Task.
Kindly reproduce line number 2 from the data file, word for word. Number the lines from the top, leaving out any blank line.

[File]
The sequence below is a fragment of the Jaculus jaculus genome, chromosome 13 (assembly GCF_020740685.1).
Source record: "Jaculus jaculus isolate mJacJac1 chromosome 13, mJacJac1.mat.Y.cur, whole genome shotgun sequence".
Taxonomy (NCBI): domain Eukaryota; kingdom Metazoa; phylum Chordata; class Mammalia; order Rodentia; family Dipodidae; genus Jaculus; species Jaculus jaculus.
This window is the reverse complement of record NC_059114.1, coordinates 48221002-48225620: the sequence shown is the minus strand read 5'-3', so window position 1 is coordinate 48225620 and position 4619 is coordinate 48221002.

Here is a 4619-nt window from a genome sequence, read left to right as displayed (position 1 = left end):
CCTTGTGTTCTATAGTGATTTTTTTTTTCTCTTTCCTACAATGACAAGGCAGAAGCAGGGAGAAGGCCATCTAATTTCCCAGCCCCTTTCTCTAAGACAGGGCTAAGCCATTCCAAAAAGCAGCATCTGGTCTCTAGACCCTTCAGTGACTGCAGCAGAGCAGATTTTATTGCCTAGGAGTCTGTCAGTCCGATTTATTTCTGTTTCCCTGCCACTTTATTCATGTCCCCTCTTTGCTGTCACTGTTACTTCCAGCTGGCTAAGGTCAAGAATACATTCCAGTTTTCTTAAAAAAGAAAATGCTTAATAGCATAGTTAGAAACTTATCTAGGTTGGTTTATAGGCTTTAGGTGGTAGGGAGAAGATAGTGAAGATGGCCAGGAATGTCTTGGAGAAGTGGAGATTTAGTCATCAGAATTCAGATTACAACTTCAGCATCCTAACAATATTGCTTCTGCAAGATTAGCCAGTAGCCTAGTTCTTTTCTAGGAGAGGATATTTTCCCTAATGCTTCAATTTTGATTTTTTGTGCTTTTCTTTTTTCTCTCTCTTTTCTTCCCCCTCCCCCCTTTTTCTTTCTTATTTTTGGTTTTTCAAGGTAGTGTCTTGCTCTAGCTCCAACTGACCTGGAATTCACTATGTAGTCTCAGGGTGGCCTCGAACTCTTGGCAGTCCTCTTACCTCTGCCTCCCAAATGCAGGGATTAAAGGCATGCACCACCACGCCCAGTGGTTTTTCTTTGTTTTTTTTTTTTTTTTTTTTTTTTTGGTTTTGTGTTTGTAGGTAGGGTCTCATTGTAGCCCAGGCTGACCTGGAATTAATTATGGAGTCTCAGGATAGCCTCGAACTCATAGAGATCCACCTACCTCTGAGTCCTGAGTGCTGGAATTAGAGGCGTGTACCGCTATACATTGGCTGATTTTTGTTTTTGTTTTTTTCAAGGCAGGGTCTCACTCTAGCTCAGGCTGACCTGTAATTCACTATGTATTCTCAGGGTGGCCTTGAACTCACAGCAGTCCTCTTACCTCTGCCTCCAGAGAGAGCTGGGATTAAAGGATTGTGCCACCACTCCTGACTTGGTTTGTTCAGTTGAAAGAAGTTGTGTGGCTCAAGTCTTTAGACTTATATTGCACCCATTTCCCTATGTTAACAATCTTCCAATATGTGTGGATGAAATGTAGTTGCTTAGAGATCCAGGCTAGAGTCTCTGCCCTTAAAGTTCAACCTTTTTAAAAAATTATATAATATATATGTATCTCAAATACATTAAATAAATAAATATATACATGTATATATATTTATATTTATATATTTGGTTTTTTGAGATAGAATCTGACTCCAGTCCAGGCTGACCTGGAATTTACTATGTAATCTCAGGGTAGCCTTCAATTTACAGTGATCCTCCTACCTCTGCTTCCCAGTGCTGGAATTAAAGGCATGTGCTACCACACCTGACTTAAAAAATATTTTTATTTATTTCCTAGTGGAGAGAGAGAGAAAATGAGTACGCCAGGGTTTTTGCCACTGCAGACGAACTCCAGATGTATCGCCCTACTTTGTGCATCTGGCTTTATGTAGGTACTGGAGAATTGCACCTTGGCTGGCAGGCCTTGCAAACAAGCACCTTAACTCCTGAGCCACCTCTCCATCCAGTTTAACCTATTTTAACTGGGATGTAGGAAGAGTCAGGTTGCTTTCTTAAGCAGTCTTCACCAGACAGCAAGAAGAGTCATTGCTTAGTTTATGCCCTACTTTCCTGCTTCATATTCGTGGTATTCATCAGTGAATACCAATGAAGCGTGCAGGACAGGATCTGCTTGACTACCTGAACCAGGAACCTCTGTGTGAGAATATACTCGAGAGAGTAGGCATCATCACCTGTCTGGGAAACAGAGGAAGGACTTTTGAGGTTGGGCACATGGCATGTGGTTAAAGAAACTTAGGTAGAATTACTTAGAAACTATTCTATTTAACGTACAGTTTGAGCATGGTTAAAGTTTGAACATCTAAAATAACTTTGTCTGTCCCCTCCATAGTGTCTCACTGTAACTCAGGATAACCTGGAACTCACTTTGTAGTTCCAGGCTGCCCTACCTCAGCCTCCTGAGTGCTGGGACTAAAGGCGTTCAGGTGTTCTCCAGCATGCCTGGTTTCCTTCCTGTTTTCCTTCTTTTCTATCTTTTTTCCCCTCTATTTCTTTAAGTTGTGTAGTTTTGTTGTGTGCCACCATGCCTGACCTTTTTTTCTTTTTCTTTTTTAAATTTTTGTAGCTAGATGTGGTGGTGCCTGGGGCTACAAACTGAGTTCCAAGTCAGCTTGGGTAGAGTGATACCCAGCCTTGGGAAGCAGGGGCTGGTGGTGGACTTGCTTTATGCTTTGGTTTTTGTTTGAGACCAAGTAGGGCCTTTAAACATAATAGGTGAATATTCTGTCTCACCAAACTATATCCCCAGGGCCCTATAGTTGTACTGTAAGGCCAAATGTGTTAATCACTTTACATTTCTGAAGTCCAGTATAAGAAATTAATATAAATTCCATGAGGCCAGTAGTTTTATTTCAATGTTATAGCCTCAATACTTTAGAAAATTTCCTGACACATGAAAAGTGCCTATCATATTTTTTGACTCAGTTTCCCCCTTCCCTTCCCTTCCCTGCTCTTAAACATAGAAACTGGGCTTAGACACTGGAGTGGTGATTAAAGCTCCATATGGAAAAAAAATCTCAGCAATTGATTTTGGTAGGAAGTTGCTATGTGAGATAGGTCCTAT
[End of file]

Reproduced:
Source record: "Jaculus jaculus isolate mJacJac1 chromosome 13, mJacJac1.mat.Y.cur, whole genome shotgun sequence".